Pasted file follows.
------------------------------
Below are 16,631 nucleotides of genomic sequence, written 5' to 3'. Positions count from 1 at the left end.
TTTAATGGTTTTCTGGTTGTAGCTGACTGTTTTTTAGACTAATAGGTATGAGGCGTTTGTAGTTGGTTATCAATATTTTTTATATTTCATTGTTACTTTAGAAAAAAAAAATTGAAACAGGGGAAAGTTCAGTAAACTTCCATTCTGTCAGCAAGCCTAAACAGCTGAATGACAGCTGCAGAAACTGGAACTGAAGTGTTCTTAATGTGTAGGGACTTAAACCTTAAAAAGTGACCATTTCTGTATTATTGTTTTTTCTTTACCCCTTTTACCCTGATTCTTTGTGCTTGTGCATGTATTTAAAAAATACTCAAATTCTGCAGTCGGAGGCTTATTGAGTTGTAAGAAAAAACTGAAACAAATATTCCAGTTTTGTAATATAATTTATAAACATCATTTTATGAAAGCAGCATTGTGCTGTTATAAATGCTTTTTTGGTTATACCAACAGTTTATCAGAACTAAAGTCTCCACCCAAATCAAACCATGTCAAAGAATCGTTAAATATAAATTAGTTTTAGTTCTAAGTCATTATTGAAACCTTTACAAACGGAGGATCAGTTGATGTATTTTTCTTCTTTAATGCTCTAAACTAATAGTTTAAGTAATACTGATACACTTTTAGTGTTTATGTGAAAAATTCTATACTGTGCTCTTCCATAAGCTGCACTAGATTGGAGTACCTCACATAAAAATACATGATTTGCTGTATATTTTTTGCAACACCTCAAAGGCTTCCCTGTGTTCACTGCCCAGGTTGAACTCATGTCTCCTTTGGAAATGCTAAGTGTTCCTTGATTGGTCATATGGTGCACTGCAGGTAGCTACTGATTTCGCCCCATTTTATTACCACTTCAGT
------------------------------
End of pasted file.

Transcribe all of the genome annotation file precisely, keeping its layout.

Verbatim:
Below are 16,631 nucleotides of genomic sequence, written 5' to 3'. Positions count from 1 at the left end.
TTTAATGGTTTTCTGGTTGTAGCTGACTGTTTTTTAGACTAATAGGTATGAGGCGTTTGTAGTTGGTTATCAATATTTTTTATATTTCATTGTTACTTTAGAAAAAAAAAATTGAAACAGGGGAAAGTTCAGTAAACTTCCATTCTGTCAGCAAGCCTAAACAGCTGAATGACAGCTGCAGAAACTGGAACTGAAGTGTTCTTAATGTGTAGGGACTTAAACCTTAAAAAGTGACCATTTCTGTATTATTGTTTTTTCTTTACCCCTTTTACCCTGATTCTTTGTGCTTGTGCATGTATTTAAAAAATACTCAAATTCTGCAGTCGGAGGCTTATTGAGTTGTAAGAAAAAACTGAAACAAATATTCCAGTTTTGTAATATAATTTATAAACATCATTTTATGAAAGCAGCATTGTGCTGTTATAAATGCTTTTTTGGTTATACCAACAGTTTATCAGAACTAAAGTCTCCACCCAAATCAAACCATGTCAAAGAATCGTTAAATATAAATTAGTTTTAGTTCTAAGTCATTATTGAAACCTTTACAAACGGAGGATCAGTTGATGTATTTTTCTTCTTTAATGCTCTAAACTAATAGTTTAAGTAATACTGATACACTTTTAGTGTTTATGTGAAAAATTCTATACTGTGCTCTTCCATAAGCTGCACTAGATTGGAGTACCTCACATAAAAATACATGATTTGCTGTATATTTTTTGCAACACCTCAAAGGCTTCCCTGTGTTCACTGCCCAGGTTGAACTCATGTCTCCTTTGGAAATGCTAAGTGTTCCTTGATTGGTCATATGGTGCACTGCAGGTAGCTACTGATTTCGCCCCATTTTATTACCACTTCAGT